White House communications director resigns; Newspaper in Kentucky has windows shot out
Morning Brief: Texas legislative sessions ends with Republican calling Immigration and Customs Enforcement on the protesters, threats, as governor considers recalling lawmakers back into session to pass bills targeting immigrants, transgenders and women
The relations between the US and Germany look to be at risk this morning as the president went on Twitter to attack the NATO ally. President Trump began the spat by calling the Germans “evil, very evil” (or bad, very bad, depending on how you want to translate it), basically for selling lots of cars in the US.
Of course, many of those cars are manufactured in the US. In fact, of the 413K new German branded cars sold in the US in the first half of this year, more than half were built in plants located in Alabama, Tennessee of South Carolina (all states that voted for Trump and would be at risk should the Germans pull out).
We have a MASSIVE trade deficit with Germany, plus they pay FAR LESS than they should on NATO & military. Very bad for U.S. This will change
— Donald J. Trump (@realDonaldTrump) May 30, 2017
Reacting to Trump’s demands made at the G7 meeting, German Chancellor Angela Merkel said that the “times when we could fully rely on others are to some extent over — I experienced that in the last few days. We Europeans must really take our destiny into our own hands.”
The fate of the western alliance was not at the center of the last presidential election, but it may be the center of debate now. While the investigations into the president looked like they were beginning to concentrate on obstruction of justice, it might well swing back to the issue of the president’s financial connections to Russia. No other issue can explain why the president should be so eager for the US to favor Russia over its European allies.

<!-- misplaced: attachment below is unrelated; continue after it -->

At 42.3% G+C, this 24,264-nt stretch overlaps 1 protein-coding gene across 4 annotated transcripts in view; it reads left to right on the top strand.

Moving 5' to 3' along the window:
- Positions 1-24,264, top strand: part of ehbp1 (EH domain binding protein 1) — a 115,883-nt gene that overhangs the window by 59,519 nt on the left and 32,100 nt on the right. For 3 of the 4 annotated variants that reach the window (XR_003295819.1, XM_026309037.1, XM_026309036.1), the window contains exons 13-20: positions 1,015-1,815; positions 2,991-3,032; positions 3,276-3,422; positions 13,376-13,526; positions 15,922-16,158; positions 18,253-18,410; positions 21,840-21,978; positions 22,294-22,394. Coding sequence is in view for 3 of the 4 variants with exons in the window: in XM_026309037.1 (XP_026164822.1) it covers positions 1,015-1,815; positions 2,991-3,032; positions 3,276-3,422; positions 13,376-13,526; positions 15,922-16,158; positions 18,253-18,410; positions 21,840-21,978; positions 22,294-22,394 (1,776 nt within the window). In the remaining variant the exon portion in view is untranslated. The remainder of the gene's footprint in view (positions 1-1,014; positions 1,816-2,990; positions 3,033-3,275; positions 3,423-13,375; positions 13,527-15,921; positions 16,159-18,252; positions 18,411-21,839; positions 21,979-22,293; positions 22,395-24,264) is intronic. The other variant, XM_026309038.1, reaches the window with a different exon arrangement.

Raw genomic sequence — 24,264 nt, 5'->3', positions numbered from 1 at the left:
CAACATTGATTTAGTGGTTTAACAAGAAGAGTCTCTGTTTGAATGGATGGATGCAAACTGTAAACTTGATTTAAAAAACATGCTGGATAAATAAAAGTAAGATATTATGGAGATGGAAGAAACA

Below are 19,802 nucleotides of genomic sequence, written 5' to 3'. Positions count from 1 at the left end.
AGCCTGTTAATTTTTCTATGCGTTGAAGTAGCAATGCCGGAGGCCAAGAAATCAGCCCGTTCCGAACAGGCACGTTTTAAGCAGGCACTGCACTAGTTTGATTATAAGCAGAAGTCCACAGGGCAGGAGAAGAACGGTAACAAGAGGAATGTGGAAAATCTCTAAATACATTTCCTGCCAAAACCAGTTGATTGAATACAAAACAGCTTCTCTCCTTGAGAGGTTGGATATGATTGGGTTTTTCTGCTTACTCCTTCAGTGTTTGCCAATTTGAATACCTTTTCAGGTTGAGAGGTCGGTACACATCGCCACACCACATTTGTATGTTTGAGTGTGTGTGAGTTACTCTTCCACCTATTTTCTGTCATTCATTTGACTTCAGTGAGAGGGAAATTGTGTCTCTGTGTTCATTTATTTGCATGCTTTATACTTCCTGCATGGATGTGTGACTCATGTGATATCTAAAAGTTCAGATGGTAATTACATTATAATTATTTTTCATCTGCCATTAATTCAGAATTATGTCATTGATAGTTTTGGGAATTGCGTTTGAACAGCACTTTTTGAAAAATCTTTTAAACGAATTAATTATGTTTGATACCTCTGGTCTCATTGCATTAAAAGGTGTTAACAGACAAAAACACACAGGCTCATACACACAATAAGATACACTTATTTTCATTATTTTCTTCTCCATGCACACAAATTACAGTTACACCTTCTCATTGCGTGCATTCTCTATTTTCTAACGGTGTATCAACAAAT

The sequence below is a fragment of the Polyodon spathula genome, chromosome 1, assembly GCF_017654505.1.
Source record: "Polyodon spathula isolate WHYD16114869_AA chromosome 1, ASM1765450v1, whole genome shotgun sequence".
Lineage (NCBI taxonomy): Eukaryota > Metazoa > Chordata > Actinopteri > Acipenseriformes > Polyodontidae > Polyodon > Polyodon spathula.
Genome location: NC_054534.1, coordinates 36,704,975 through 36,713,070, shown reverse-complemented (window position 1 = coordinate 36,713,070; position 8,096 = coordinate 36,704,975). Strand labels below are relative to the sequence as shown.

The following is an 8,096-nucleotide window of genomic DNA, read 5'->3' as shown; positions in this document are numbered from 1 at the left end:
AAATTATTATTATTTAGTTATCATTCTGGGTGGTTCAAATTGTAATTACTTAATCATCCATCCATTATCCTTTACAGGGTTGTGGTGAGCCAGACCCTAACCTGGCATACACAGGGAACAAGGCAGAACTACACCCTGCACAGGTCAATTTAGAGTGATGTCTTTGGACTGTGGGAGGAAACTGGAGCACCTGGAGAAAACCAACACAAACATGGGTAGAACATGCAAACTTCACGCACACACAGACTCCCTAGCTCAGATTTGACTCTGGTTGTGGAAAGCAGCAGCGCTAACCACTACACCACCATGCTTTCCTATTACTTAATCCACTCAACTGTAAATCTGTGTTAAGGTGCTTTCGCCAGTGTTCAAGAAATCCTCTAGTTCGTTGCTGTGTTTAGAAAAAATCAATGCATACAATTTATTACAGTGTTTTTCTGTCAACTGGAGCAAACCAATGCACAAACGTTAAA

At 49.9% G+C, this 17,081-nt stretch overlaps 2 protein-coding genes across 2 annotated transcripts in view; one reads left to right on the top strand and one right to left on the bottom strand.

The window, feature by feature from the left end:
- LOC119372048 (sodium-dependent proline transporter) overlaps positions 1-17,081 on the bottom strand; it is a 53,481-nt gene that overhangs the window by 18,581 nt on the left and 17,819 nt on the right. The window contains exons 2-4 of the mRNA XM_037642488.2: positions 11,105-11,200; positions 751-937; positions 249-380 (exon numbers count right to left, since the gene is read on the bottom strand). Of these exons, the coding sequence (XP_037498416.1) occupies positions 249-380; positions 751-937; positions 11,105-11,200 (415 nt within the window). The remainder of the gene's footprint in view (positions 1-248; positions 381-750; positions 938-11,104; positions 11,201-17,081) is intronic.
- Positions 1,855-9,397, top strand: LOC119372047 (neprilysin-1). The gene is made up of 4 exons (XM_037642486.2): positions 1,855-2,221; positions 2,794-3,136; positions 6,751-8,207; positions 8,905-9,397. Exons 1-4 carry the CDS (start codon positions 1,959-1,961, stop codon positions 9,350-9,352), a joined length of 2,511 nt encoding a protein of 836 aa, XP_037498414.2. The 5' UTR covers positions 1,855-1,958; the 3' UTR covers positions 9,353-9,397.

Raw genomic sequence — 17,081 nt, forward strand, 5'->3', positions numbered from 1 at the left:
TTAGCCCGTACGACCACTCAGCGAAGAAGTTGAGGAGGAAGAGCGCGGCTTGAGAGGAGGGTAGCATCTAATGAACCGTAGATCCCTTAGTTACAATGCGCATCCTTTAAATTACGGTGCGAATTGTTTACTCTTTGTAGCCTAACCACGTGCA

With the president back in the US from his nine day trip, big changes are expected with the White House team. Today, the first shoe dropped with the resignation of Mike Dubke as communications director.
Dubke was not an on-camera presence, but a Republican Party operative, having founded the Republican media services firm Crossroads Media. Although many are saying that Dubke had few allies in the White House, it is likely that he would have been hired through the influence of Reince Priebus, the current White House chief of staff.
Trump’s comms director leaving White House
Mike Dubke, President Trump’s communications director, is leaving the White House — the start of a wave of changes as the West Wing struggles to cope with burgeoning scandals and a stalled agenda.
Dubke served for just three months before tendering his resignation May 18. He offered to stay through the overseas trip, and Trump accepted. He has been trying to help restructure the press and communications operation, and is parting on good terms, a senior administration official said.
Insiders say Dubke came in with few patrons, and never gelled with the originals. His departure is a reminder of how hard it is for newcomers to thrive in Trumpland.
Violence against the media continues to be a growing issue in the US, and among Trump’s preferred allies such as Turkey. Just last week saw the GOP House candidate in Montana attack a Guardian reporter the day before his election win.